The post-Covid world is still struggling to bounce back from pervasive shutdowns in production and a backlog in the supply chain. However, the rumbles of increasing demand in certain national sectors are becoming more insistent.
In aviation, manufacturing and skilled trades, especially, the need for experienced individuals with technical skills is ramping back up. Technical colleges are generally adept at partnering with industry as students progress through programs and into the workforce. Many are also adept at partnering with high schools to provide options to younger students as well, a concept with proven value for all stakeholders.
Over the last five years, career services/employer relations departments have heard repeated calls from industry partners on their need for a new generation of workers interested in specialized trades. These departments are seeing firsthand the need for other, innovative solutions to expand and deepen the talent pipeline.
Wichita State University Campus of Applied Science (WSU Tech) in Wichita, Kansa, boasts a robust dual-credit program and does a fantastic job partnering with local high schools to attract 10th, 11th and 12th graders into its technical programs. These programs run at, or close to, capacity when offered. Some high school welding, for instance, have waiting lists. While this is a partial solution to the coming “grey wave” of skilled labor aging out of manufacturing, it is woefully insufficient.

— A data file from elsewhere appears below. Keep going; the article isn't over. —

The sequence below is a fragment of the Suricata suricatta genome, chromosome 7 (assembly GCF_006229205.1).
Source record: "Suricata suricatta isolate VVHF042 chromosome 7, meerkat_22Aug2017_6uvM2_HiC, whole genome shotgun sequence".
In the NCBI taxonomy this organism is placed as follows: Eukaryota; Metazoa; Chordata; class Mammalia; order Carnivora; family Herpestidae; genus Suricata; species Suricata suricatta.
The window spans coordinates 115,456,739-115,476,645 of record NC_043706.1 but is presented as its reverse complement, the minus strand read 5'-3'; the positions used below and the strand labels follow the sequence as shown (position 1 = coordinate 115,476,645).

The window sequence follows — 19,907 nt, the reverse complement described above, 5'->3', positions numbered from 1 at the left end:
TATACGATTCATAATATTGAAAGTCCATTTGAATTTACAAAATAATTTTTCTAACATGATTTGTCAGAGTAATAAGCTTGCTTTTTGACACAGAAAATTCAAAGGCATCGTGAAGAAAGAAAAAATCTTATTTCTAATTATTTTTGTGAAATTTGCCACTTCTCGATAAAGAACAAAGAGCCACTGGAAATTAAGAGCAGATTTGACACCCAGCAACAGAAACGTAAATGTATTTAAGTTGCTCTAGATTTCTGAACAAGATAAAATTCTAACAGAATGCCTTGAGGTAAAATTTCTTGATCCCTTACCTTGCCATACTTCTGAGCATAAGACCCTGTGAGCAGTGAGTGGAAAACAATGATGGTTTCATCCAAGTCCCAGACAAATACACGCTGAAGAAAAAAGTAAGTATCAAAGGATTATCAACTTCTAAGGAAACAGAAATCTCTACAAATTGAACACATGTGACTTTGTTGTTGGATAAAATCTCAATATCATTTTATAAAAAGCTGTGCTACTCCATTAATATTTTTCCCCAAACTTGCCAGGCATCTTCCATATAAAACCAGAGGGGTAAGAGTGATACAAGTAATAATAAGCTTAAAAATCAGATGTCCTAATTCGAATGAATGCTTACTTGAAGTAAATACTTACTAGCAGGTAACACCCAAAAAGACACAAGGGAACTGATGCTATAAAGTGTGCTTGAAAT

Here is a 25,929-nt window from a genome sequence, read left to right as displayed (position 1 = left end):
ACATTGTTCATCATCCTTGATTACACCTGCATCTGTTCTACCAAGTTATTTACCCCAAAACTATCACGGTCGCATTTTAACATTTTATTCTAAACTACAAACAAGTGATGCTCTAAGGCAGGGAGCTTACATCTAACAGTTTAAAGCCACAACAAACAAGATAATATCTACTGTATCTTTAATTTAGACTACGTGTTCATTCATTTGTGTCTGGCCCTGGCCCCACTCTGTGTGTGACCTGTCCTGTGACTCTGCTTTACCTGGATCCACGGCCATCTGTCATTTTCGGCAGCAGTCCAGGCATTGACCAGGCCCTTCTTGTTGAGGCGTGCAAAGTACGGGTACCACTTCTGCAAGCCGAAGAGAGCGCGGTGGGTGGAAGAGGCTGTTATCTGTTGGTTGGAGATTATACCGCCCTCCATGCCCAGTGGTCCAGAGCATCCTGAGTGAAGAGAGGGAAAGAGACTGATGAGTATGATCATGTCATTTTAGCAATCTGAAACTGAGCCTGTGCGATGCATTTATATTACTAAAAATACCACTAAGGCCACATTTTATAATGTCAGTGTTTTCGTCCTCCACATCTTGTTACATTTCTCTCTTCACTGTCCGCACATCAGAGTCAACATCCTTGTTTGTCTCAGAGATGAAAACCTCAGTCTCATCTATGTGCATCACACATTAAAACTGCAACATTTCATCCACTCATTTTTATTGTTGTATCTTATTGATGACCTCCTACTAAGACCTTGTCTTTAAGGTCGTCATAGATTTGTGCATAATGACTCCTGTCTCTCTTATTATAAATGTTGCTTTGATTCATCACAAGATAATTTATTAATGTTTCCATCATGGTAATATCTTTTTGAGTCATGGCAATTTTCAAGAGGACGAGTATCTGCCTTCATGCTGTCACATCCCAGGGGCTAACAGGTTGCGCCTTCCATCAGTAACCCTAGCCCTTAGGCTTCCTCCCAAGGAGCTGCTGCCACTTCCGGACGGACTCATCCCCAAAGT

Do students even know about these careers?
In September 2021, after reviewing career and technical education (CTE) dual-credit numbers from the largest school district in Wichita, some disquieting data appeared. Of more than 12,000 high school students enrolled in that district, only 6% (about 720) were in enrolled in dual-credit options. It’s simple math, but bears stating emphatically: 94% of the largest district high school students were not on a path that might include career and tech education.
While recognizing there are multiple contributing factors, many of which ought to be examined, it is also imperative to note that employers — and the nation — are short on time for a solution. It seems sensible to first address the simplest question: Do these students even know that these lucrative, fulfilling careers are available to them?
The answer is: not really.
In reviewing same-district data from the individual plans of study (IPS) which are populated from Q&A career placement software, the results are even more dismal. In terms of career clusters, STEM careers didn’t even break the 10% mark. Only 8% of students identified the pursuit of careers in a science, technology, engineering or mathematical fields. Drilling down to the manufacturing-specific career cluster, the result was a miniscule 3% of students, which equates to roughly 387 students in a group of over 12,000.
Begin career exploration sooner